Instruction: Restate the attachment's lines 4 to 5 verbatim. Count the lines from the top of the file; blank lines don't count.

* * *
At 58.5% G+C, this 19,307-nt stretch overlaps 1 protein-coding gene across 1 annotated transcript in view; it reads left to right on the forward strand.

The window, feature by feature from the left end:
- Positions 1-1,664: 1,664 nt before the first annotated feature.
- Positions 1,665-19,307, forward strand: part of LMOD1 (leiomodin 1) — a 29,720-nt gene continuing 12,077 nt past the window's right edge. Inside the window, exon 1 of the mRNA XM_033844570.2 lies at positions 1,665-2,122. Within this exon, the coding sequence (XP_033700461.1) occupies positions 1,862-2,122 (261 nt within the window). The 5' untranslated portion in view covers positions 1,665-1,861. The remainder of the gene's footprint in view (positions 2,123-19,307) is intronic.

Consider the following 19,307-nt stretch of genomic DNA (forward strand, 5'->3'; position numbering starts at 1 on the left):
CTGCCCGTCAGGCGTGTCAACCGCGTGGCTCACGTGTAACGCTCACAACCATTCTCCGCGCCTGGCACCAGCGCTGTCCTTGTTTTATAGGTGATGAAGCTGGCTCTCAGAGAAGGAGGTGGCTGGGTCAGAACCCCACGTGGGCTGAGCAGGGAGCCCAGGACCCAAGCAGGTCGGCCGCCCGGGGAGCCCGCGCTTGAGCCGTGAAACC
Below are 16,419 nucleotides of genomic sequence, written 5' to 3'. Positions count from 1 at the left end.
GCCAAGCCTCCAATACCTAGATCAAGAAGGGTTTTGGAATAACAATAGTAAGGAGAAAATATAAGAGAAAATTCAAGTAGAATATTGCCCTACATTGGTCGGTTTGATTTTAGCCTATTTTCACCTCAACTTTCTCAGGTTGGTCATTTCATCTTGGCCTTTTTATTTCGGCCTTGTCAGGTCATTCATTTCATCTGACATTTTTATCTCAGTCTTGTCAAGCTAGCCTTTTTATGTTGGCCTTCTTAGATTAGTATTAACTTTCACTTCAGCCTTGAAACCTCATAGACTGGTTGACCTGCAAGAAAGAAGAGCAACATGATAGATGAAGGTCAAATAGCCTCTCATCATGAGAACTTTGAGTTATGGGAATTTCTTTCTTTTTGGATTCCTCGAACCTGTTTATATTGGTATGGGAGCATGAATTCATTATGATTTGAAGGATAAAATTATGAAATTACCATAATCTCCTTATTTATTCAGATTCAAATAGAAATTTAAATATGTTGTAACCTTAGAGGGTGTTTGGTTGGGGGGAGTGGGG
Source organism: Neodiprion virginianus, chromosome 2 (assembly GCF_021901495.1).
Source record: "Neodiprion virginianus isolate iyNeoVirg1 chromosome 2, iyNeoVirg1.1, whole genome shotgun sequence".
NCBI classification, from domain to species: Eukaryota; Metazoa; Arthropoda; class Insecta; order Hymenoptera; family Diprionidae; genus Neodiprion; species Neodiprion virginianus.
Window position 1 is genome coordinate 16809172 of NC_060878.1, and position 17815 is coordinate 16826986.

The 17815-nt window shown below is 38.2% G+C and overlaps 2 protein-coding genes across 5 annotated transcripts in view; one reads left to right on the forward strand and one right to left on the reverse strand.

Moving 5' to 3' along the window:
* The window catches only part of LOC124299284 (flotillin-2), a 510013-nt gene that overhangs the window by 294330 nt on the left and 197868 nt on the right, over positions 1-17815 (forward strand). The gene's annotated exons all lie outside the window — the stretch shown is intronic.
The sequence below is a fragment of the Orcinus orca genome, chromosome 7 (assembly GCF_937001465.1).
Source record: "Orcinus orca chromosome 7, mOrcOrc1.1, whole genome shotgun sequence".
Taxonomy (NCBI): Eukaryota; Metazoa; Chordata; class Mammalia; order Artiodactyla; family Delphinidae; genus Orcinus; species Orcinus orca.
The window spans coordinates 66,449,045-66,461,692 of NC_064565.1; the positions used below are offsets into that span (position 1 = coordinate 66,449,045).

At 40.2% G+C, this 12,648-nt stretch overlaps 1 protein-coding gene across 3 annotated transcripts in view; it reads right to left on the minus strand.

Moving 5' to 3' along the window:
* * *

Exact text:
- Positions 1,665-19,307, forward strand: part of LMOD1 (leiomodin 1) — a 29,720-nt gene continuing 12,077 nt past the window's right edge. Inside the window, exon 1 of the mRNA XM_033844570.2 lies at positions 1,665-2,122. Within this exon, the coding sequence (XP_033700461.1) occupies positions 1,862-2,122 (261 nt within the window). The 5' untranslated portion in view covers positions 1,665-1,861. The remainder of the gene's footprint in view (positions 2,123-19,307) is intronic.

Consider the following 19,307-nt stretch of genomic DNA (forward strand, 5'->3'; position numbering starts at 1 on the left):